Data from a study by the Commonwealth Fund that measures telemedicine visits as a percentage of overall visits (telemedicine and in-person) against the baseline of pre-pandemic level telemedicine usage.

Of course, it’s not just regulation that has changed the healthcare industry over the past decade. Smartphones and cloud services have reshaped consumers’ and businesses’ use of technology. Take telemedicine for instance. On demand synchronous telemedicine via two-way video call was not possible until the past five years, as the quality of front-facing cameras, broadband connections, and penetration of smartphones all increased to enable it for both providers and consumers.

The bar for automation through technology and for the quality of the user experience in every industry has increased over the past decade. And the bar has unfortunately been very low in healthcare for a long time. This, combined with the rise in out-of-pocket spending, and the wider spread use of options such as telemedicine, means that the consumer experience of healthcare is changing, and ripe for further change.

Deluge of Recent Successes With Consumers At The Center

One of the main barriers to adoption of technology in the healthcare industry has been the challenge of getting distribution for new products and services. For businesses such as insurance companies (payers) and hospital systems (providers), sales cycles are long, and the regulatory landscape leads to RFPs and heavy analysis of compliance, which benefits incumbents over startups. For consumers, it’s been a challenge to sell directly, given that the historical consumer mindset has been to follow providers and to think of healthcare not as something they choose to consume.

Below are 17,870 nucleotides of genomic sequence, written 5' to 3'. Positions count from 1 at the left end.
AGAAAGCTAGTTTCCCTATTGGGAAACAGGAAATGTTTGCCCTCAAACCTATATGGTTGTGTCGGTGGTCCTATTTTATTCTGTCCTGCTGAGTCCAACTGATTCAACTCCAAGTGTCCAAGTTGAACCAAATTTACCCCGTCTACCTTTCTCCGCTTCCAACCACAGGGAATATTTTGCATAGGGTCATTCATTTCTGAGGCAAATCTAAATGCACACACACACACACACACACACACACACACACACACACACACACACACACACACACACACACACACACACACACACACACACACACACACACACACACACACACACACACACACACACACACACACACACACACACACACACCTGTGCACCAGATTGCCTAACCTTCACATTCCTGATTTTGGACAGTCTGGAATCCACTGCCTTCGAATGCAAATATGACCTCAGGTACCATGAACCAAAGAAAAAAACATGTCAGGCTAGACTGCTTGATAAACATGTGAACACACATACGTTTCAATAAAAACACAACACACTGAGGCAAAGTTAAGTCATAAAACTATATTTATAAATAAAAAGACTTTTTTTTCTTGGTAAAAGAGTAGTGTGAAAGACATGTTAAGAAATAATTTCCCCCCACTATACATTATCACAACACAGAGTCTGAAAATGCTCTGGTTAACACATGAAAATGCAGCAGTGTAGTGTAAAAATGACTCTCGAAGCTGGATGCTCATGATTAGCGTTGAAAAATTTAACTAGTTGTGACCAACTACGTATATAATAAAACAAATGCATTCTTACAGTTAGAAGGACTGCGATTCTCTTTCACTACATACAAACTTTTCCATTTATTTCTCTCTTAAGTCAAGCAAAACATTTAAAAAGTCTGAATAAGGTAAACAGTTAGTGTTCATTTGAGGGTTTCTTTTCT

This has changed over the past decade, partially as a result of policy and technology as detailed above. The evidence of this shift is clear in some of the recent success stories in healthcare technology entrepreneurship.

Livongo is a healthcare technology company that offers programs to enable those with chronic conditions to live better and healthier lives. The company started with a coaching offering for diabetes patients, direct to consumers, but has scaled by selling into enterprises, serving employees as end users, and by expanding beyond diabetes to enable treatment for hypertension, weight management, and more. Livongo went public in 2019. In its S-1 filing, there are over 50 uses of the word “consumer,” with Livongo repeatedly referring to its product as a “consumer-first experience.” It is this consumer DNA that helped propel Livongo to a $18.5 billion merger with Teladoc Health, announced a few months ago. The first bullet point from the merger announcement states that the combined entity is:

The only consumer centered virtual care platform for full spectrum of health needs to address accelerating consumer and client demand.

This is the third biggest acquisition in the U.S. across all industries in 2020, and the thesis revolves around the consumerization of healthcare.